Happy Vermonters: Charlie Emers Bakes with Curiosity and Purpose
April 24, 2019
Charlie Emers never planned on becoming a baker.
The owner of Patchwork Farm & Bakery in East Hardwick grew up in Providence, Rhode Island. After relocating to Vermont three decades ago, his career path took a circuitous route from lamp maker to vegetable farmer to bread baker.
Emers says he stumbled into baking one winter while he was looking for a part-time job back when his daughters were young, and his wife was working at a local elementary school. He visited the local bookstore one day and randomly picked up a book about building brick ovens.
“A lightbulb went off,” he says. Before long, he installed a brick oven in a two-story building formerly used for winter vegetable storage next to his house. “I thought I could do farming and baking at the same time, but farming took a backseat.”
Baking Bread and Matzoh in East Hardwick
Since 2001, Emers has baked commercially, selling everything from polenta and matzoh to country French bread and challah. His breads are available at City Market in Burlington, Healthy Living in South Burlington, Buffalo Mountain Co-op in Hardwick, Hunger Mountain Co-op in Montpelier, as well as stores in New Hampshire and Massachusetts.
“My first claim to fame was oatmeal chocolate chip cookies I made when I was ten years old,” says Emers, who studied art at Johnson State College. “My mom baked a lot, and I learned how to bake bread from her.”
Emers is especially known for his Everyday Matzoh, which he makes year-round with ingredients that include spelt, rye, sesame, and flax seed. Matzoh is unleavened bread that is eaten to commemorate the Hebrew slaves’ exodus from Egypt. It’s eaten in place of bread for the eight days of Passover.
He first made matzoh about a decade ago when he needed a batch for a Seder and couldn’t find any at the local store. He looked up a recipe in the Bread Bakers Bible and whipped up a white matzoh. It did the trick, but he realized he wanted to set out to make a better matzoh.
“It got me thinking about what ancient matzoh would have been like, and what ancient breads looked like,” he says. “People would put nuts, meats, cheeses in the bread as bread was supposed to be a meal in of itself.”
While emmer (not to be confused with the name Emers) is an ancient grain typically found in matzoh, the Hardwick baker uses spelt—another ancient grain—as it is easier to come by and less expensive. He now grows small amounts of both emmer and spelt on his property, and is planning on making two new kinds of matzohs—a rye honey matzoh and a fennel matzoh.
When he’s not baking, Emers spends time growing garlic, potatoes, grains, and herbs on his three acres of land or making watercolor prints in his basement studio.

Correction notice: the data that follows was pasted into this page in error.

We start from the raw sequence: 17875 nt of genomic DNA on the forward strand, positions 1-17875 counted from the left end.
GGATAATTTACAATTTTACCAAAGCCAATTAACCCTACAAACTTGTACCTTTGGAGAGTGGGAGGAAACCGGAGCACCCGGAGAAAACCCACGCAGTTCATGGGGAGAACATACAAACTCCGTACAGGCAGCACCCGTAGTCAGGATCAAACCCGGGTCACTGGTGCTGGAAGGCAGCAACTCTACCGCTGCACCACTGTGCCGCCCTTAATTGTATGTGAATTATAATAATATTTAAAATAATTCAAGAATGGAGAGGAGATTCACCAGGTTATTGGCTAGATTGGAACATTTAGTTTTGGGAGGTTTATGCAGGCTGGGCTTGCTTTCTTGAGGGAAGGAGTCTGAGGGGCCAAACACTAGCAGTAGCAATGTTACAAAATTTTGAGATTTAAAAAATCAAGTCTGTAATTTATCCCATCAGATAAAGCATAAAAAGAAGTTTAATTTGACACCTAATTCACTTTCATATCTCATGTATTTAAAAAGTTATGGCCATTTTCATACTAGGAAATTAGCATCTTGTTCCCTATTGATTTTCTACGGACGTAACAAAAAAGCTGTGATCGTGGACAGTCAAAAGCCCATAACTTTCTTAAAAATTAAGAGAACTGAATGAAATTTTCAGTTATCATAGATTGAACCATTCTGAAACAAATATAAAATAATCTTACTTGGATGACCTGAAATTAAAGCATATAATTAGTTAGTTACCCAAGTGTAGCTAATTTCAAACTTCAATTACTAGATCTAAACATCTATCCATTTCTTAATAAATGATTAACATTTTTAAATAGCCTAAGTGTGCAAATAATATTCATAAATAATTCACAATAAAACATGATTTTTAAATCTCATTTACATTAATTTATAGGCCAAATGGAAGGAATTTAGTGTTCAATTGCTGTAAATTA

“I could spend the rest of my life on this little plot of land and never get bored,” he says. “I love the freedom of being up here, and I feel so blessed to be in Vermont. I don’t make a lot of money, but I do feel rich.”
For more information, visit patchworkfarmbakery.com.
–Happy Vermonters is a series of stories sharing why people love Vermont.
Jenn MacLeanPosted at 15:09h, 26 April
This is wonderful! Charlie makes the best bread (and Matzoh) in Vermont. He is also a fabulous neighbor, community member and friend. Happy to have found your blog!
EricaPosted at 20:25h, 26 April
Hi Jenn – Thanks for saying hello! Charlie is fantastic – I was so happy to finally meet him. What a wonderful friend and neighbor you have! Vermont is lucky to have him.
Peter C. MurrayPosted at 20:56h, 27 April
Charlie, congratulations on your business venture. Do you still play guitar. I remember the JSC days when it was a veritable jam session in your suite with Eric Goodrich, Nick, Dan, John Linton and all those great folks who lived in Arthur Hall on the second floor.
EricaPosted at 11:19h, 28 April
So glad you enjoyed Charlie’s profile. I will pass along your comment to him. Sounds like you shared some fun memories together at JSC! -Erica
Charlie EmersPosted at 21:19h, 10 May
Thanks Peter,yes I still pick up the old guitar.Mostly just play for myself,but those were indeed some fun times.Hope you are well.Charlie
Pam Young-LietarPosted at 07:57h, 28 April
Charlie congratulations, what a wonderful and uplifting story of finding your passion and purpose. You have a rich and rewarding life. Best to you and your family.
PS my husband and I knew your parents
PPS Wish we could get your Matzo here in Providence!!!!!
EricaPosted at 11:18h, 28 April
Hi Pam! So glad you enjoyed the profile about Charlie. I’ll pass along your comment to him. Thanks for saying hello!
Charlie EmersPosted at 21:24h, 10 May
Thanks Pam, I was selling for a little while at East Side Market Place but it was too big a store and nobody on that end took care of things. But I would love to find a ,say cheese shop or something along those lines. I had heard that a coop my be coming to Prov. That would be the place.? If you think of anything feel free to let me know.Thanks again,Charlie
Carla Serotta NeufeldPosted at 09:29h, 02 May
I tasted Everyday Matzah while visiting in Vermont for a few days and got hooked. I now enjoy my matzah in Miami with a regular bulk order every 6 weeks or so. It freezes and it’s still delicious.
Thank you, Charlie. When you need a South Florida getaway next winter, I’ll have a bedroom for you.
EricaPosted at 14:31h, 02 May
Hi Carla — Thanks for saying hello. Patchwork’s matzoh is pretty amazing! Charlie is so talented and loved by many. He makes a lot of people happy! -Erica
Charlie EmersPosted at 21:25h, 10 May
Thanks Carla you are the best,Charlie
Nancy G Sweeney, from South AlbanyPosted at 21:08h, 09 May
Best bread in VT! Especially love the blue cheese walnut and the olive bread.
EricaPosted at 13:50h, 10 May
Hi Nancy – Wow, those sound really good! His bread is amazing! Thanks for saying hello! -Erica